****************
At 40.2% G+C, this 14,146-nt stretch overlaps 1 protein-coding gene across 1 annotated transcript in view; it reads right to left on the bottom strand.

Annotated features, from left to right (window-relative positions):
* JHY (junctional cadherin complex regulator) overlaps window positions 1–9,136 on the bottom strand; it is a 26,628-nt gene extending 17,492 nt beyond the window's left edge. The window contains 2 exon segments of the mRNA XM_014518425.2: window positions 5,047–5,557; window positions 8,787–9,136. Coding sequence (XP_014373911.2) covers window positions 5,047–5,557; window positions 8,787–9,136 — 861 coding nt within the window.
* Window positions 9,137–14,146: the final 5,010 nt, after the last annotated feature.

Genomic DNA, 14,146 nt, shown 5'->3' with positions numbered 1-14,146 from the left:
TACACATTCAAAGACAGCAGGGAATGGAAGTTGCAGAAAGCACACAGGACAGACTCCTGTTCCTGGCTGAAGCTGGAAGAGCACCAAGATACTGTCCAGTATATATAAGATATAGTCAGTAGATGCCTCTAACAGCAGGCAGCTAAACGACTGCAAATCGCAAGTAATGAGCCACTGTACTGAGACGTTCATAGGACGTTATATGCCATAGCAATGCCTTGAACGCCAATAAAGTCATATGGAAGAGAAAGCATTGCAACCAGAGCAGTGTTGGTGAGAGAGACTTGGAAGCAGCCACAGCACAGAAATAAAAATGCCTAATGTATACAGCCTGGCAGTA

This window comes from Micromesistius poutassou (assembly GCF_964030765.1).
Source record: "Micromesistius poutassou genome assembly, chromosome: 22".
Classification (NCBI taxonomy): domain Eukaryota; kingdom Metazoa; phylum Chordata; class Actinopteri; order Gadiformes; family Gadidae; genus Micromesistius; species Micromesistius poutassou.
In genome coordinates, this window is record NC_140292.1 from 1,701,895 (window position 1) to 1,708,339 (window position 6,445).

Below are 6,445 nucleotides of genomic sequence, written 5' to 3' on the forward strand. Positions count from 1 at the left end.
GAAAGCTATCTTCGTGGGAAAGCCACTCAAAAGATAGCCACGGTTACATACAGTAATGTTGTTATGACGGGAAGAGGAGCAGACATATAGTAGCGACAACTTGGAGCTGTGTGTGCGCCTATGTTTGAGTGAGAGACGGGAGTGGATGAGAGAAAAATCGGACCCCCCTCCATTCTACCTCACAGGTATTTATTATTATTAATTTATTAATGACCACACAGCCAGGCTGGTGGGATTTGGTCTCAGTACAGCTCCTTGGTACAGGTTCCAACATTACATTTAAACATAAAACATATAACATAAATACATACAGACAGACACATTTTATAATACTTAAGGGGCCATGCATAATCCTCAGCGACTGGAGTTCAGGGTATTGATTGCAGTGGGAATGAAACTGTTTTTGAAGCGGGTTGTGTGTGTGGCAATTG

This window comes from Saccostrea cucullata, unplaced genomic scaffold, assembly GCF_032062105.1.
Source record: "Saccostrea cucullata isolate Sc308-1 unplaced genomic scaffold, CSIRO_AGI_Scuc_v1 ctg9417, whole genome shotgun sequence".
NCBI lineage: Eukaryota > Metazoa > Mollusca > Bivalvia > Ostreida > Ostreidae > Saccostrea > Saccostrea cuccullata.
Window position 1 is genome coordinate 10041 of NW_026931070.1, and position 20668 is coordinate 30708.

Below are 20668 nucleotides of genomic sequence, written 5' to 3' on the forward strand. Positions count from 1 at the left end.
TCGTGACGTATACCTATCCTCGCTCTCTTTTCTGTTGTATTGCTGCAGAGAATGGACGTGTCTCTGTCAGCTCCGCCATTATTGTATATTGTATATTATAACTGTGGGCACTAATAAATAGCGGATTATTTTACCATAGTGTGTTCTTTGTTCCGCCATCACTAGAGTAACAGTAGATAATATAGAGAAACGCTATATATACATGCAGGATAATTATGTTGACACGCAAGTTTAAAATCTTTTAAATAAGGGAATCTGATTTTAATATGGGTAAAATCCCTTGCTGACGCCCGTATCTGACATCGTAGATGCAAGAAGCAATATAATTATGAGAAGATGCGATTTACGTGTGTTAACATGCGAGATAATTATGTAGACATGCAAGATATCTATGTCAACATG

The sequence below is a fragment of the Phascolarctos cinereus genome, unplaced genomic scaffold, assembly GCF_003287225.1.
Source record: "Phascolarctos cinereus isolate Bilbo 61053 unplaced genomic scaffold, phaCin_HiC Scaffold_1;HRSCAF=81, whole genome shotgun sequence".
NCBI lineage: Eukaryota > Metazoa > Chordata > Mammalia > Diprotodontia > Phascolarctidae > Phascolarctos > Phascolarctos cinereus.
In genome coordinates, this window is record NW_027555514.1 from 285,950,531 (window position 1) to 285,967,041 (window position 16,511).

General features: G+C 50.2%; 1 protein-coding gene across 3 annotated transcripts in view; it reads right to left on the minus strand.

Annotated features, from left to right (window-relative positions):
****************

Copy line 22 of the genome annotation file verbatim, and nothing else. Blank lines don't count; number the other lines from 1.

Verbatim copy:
In genome coordinates, this window is record NW_027555514.1 from 285,950,531 (window position 1) to 285,967,041 (window position 16,511).